After clearing the children, all three this time, with the nurses I headed out to start my day. Running into a friend, I told her what we had just experienced. She laughed and told me that they had been through the same thing just a few months ago. Their case would not go away, so desperate times called for desperate measures; she called a company that specializes in these situations. One of the best things that came out of it was that this person educated them on lice and helped to dispel some of the myths that are associated with these little critters. I decided I needed to call just to see what this was all about.
I was able to schedule some time to talk with MJ Eckert, she and Nancy Fields are the co-founders of Lice Happens. Lice Happens (licehappens.com) is a mobile head lice removal service. Their treatment specialist will come to your home and thoroughly rid your family of head lice in a single visit in the privacy of your home using all natural, pesticide-free products. Founded by a Registered Nurse and Quality Assurance Professional, you know that the experts are in the house to take care of business!
MJ explained that the life span of lice is thirty days. Once the eggs (nits) are laid as close to the scalp as possible it takes them about 1 ½ weeks to hatch. A louse can lay 5-10 eggs per day. From that point they stay on the scalp for another 1 ½ weeks to grow into an adult. At about two weeks the itching begins.
I asked her to share with me the most common misconceptions and myths about lice and found that there are many.
Myth #1: There is no such thing as a home or school being infested with lice; they have to be on the human head to survive.
Fact: Lice do not fly or jump but crawl from head to head. The nits (eggs) do not transfer from one person to another as they are attached to the hair shaft.
Myth #2: Over the counter treatments kill all of the lice on the head.
Fact: The best way to get rid of the lice is treating the head with an enzyme solution that assists with loosening the nit from the hair shaft and then combing the hair with a special metal comb specifically designed for this. This comb removes the nits and lice from the hair. Have a white paper towel handy to wipe the comb onto.
*Continue daily combing for two weeks and then do weekly checks. You want to stay ahead of these little parasites!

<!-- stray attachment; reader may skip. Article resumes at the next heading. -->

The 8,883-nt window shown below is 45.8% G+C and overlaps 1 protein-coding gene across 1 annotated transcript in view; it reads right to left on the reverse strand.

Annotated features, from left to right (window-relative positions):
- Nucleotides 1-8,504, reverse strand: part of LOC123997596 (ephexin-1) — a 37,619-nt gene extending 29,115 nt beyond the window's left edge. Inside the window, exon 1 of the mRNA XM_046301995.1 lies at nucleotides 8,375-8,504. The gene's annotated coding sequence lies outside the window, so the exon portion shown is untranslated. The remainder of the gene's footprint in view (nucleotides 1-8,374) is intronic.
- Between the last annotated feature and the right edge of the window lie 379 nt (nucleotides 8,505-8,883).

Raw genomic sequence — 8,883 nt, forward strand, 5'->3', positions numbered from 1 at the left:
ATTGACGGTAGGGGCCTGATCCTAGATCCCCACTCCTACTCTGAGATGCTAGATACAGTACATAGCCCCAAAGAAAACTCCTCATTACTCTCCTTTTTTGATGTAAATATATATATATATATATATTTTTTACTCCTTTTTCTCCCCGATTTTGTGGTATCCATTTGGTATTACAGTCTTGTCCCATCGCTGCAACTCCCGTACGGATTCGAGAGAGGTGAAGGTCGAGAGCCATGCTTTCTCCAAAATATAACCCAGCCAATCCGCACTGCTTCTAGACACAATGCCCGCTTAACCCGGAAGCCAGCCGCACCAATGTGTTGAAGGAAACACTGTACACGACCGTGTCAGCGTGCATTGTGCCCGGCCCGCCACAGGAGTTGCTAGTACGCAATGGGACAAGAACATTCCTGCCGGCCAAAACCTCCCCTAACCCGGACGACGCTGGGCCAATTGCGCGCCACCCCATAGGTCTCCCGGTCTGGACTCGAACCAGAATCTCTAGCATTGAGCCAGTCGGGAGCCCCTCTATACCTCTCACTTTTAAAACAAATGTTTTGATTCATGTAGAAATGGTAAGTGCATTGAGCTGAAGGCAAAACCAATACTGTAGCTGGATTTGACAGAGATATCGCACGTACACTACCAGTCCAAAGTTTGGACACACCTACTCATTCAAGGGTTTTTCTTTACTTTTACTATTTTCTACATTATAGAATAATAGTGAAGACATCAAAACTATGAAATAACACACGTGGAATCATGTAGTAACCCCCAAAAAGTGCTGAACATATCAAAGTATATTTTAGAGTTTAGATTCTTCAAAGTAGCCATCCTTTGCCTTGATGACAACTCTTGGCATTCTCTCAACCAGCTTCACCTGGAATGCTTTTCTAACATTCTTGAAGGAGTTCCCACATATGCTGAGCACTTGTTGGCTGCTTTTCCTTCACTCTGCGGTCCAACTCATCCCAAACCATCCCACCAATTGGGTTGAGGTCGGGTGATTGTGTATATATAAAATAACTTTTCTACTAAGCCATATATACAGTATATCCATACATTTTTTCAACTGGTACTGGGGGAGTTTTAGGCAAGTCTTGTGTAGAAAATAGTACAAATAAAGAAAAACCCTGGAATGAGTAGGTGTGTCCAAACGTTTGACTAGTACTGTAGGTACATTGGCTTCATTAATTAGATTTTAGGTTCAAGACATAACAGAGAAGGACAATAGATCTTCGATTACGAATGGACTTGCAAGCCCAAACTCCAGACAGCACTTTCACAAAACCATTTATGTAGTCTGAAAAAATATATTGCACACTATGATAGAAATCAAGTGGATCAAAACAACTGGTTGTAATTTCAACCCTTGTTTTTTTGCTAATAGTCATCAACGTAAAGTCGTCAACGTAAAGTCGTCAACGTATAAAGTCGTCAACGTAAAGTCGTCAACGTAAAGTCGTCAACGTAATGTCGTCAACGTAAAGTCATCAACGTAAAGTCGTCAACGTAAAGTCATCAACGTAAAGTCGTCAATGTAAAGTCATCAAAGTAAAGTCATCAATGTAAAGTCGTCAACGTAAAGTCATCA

Myth #3: Bag all stuffed animals, coats, play chairs etc.
Fact: Not necessary. You can throw them in the dryer as these parasites cannot live in extreme temperatures. Same goes for the hairbrushes, put them in a plastic bag and pop them in the freezer for 24 hours. The louse cannot live off the human head for more than 24 hours as the blood is its food source. Same for the nit, the head is its incubator so once it is away from that heat source it is doomed and it will never hatch into a new bug!
Myth # 4: Lice only live on dirty people.
Fact: They actually prefer clean hair because it makes it easier to attach the egg to the hair shaft.
I was relieved to listen to MJ dispel all of these “rumors” that we moms circulate about lice. She had so much fabulous information to share with me during the time that we talked, I felt empowered and ready to tackle these little critters, or parasites as I now call them. Thank you MJ!
The one thing that MJ really made clear was that it is not something to be embarrassed about, that it’s ok to tell and it’s ok to talk about. Tell the school nurse, tell parents that your child has come into contact with, they will appreciate it.
If you are feeling overwhelmed and just can’t get a hold of the situation or just have questions call Lice Happens 443.510.4480 or firstname.lastname@example.org. MJ was wonderful and took the time to help me understand the facts. I really felt as if I was confiding in a friend.
No, it’s not fun and it is an inconvenience but let’s put things in perspective, with all of the things going around out in the world today I’ll take this. It’s manageable and (trying to find a silver lining) it gave me some extra time to spend with my children. Though I think I prefer playing a board game the next time the kids are craving some time with Mom.